If you have dabbled in SEO for some time, you probably know most of what there is about article optimization: Meta description and title optimization, internal linking and anchor texts, the whole nine yards. However, if you want your sites to stand out from the crowd, you will need to do much more.
From 2013, Google has been looking for in depth articles to offer for its search queries, which has been one of the more significant algorithmic changes Google has made to date. Therefore, as an SEO, you want to create meaningful content that will remain relevant long after publication. You don’t have to write for the most popular blogs, all you need is to have the best content for each subject then optimize accordingly.
Delving into the characteristics of in-depth articles
The first thing you’ll note is that in-depth articles tend to be long-form articles on a subject. No longer is Google just targeting 1000 words, but rather 2,000 to 5,000 word, information packed articles are more attractive to the search engine, even better if written by the bigger brands.
While there is little you can do to change the fact that there are brands bigger than your own, you can certainly take to writing longer form articles packed with relevant information on your core keyword/subjects, especially for the broader search terms e.g. ‘marketing’, ‘cheese’ etc.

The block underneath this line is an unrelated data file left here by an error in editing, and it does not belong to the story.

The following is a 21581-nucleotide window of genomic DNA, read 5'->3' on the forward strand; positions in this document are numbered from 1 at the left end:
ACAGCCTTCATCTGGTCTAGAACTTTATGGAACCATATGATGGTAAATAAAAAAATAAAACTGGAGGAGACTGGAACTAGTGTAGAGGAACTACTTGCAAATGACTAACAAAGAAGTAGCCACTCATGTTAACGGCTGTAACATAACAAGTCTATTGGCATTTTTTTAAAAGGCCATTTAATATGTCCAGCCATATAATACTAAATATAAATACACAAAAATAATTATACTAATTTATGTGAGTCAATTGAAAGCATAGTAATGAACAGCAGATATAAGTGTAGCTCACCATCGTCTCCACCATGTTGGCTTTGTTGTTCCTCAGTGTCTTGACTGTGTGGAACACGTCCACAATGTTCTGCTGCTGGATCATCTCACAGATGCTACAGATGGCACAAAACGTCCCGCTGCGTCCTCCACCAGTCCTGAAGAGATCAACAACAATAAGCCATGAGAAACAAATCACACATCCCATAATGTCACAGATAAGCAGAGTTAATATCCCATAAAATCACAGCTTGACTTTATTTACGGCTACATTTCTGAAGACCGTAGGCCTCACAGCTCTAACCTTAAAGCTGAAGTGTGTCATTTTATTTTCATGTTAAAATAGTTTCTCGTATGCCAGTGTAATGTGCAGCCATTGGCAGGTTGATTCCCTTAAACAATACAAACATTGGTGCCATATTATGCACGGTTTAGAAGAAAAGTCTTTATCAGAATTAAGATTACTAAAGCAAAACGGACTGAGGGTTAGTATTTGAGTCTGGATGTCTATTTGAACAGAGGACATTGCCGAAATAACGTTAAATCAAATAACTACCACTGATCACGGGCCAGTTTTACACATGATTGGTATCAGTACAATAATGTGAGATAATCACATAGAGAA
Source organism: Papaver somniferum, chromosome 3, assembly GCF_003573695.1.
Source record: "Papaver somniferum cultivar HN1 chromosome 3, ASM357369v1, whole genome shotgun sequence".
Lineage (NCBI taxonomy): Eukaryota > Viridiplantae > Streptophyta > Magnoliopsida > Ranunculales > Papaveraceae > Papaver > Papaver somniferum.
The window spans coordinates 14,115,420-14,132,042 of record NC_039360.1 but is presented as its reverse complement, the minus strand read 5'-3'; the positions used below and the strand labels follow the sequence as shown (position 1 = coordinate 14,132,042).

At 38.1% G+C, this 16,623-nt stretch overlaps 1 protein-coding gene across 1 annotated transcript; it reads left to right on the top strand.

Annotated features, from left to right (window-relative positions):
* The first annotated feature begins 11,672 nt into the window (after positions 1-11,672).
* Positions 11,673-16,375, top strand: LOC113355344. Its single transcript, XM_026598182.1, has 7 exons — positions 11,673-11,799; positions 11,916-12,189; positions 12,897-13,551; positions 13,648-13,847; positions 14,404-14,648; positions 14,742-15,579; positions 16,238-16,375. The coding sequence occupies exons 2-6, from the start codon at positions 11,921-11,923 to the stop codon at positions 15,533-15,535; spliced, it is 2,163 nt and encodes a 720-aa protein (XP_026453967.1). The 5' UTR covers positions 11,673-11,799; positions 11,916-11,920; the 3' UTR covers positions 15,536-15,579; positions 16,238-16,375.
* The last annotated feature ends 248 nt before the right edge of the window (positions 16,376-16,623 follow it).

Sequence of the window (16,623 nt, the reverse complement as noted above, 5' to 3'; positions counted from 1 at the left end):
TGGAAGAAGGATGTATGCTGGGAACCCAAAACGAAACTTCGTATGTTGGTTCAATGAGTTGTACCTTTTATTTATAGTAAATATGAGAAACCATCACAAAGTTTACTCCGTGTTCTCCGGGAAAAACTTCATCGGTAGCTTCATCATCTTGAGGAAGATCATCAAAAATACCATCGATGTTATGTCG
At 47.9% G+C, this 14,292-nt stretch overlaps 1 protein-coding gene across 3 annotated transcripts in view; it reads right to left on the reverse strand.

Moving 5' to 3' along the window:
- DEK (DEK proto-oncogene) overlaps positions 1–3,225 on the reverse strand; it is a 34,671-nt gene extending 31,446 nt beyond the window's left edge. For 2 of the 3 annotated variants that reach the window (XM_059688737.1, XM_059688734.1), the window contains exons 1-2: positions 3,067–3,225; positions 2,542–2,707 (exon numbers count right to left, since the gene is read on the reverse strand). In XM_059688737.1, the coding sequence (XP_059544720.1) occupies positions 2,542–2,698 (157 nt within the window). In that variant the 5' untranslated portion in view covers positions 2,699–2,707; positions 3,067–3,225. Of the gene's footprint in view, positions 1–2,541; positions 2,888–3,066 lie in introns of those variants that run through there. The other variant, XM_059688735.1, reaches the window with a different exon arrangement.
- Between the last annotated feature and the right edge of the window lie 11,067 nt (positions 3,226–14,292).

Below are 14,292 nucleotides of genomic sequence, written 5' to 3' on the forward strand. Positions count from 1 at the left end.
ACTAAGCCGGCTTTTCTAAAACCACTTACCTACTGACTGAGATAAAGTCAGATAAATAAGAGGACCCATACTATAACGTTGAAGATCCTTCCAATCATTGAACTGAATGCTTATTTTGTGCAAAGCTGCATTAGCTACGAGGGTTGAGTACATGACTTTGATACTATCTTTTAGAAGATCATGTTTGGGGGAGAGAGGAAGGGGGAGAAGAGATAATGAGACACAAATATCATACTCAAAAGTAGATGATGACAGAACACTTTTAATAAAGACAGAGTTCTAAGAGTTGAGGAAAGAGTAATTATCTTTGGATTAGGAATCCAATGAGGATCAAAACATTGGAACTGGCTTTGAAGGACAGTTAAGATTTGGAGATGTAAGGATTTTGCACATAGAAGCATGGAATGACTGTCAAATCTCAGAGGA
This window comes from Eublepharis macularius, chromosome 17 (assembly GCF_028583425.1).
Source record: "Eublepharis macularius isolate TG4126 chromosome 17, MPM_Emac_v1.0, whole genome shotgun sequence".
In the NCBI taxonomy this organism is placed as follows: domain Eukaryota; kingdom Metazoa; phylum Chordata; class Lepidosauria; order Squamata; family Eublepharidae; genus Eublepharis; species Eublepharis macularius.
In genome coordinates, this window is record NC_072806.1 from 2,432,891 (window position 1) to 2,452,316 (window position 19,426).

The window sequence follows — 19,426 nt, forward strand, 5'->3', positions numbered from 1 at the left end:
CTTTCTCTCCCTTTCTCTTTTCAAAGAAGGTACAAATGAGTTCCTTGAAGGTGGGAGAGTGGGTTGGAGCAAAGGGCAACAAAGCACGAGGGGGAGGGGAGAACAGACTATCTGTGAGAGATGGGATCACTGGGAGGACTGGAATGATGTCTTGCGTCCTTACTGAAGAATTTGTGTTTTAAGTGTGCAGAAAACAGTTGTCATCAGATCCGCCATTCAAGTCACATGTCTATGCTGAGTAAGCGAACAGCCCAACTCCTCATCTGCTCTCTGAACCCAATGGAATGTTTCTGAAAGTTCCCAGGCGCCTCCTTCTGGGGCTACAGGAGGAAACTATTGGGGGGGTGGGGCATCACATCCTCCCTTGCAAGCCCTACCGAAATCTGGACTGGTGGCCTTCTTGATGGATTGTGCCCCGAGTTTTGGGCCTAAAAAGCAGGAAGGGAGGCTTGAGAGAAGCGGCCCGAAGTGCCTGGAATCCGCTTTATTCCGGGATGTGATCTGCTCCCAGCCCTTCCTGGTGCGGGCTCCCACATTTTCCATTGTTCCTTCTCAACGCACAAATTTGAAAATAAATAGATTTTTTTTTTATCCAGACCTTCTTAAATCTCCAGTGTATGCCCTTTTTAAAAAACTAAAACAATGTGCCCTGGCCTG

Therefore, no content marketing strategy should fail to include at least one in depth article every month. If you can do more then that’s okay too. Next to writing, there are different techniques used to optimize long-form content to rank higher in in depth searches, and these are given below:
1. Schema article markup adoption
Don’t be scared by the hard words, this just means optimizing your microdata to make it easier for Google to find, crawl and index the content. Most of the microdata fields you know e.g. headlines, images that are indexable and crawlable, include SEO title tags, date of publication, article body and Meta descriptions.
The best method for this is Schema.org Article markup using the Genesis 2.0 update, which is also easy to use. This enables you to insert relevant microdata within the site code to enhance SEO.
2. Authorship markup claiming
Google has provided the Authorship Markup tool so that you can brand your own content. This links all information you create now and in future to your author profile. It also increases your visibility in and click-through rates from SERP. The Authorship Markup is now in use by Google to brand authorities on various subjects. Read online resources on how you can use it to claim content.
3. Canonicalization and pagination of long content
It’s common for publishers to split long-form articles to several pages, claiming that it provides better user experience. However, the content depth falls through the cracks unless you include relevant pagination markup to indicate that the article flows into multiple pages.
Make sure you include the rel=prev and rel=next tags to help Google detect the scope of your content. In addition, use the rel=canonical tag correctly by pointing to the ‘view-all’ page or to each individual page rather than the first page of a multi-paginated article.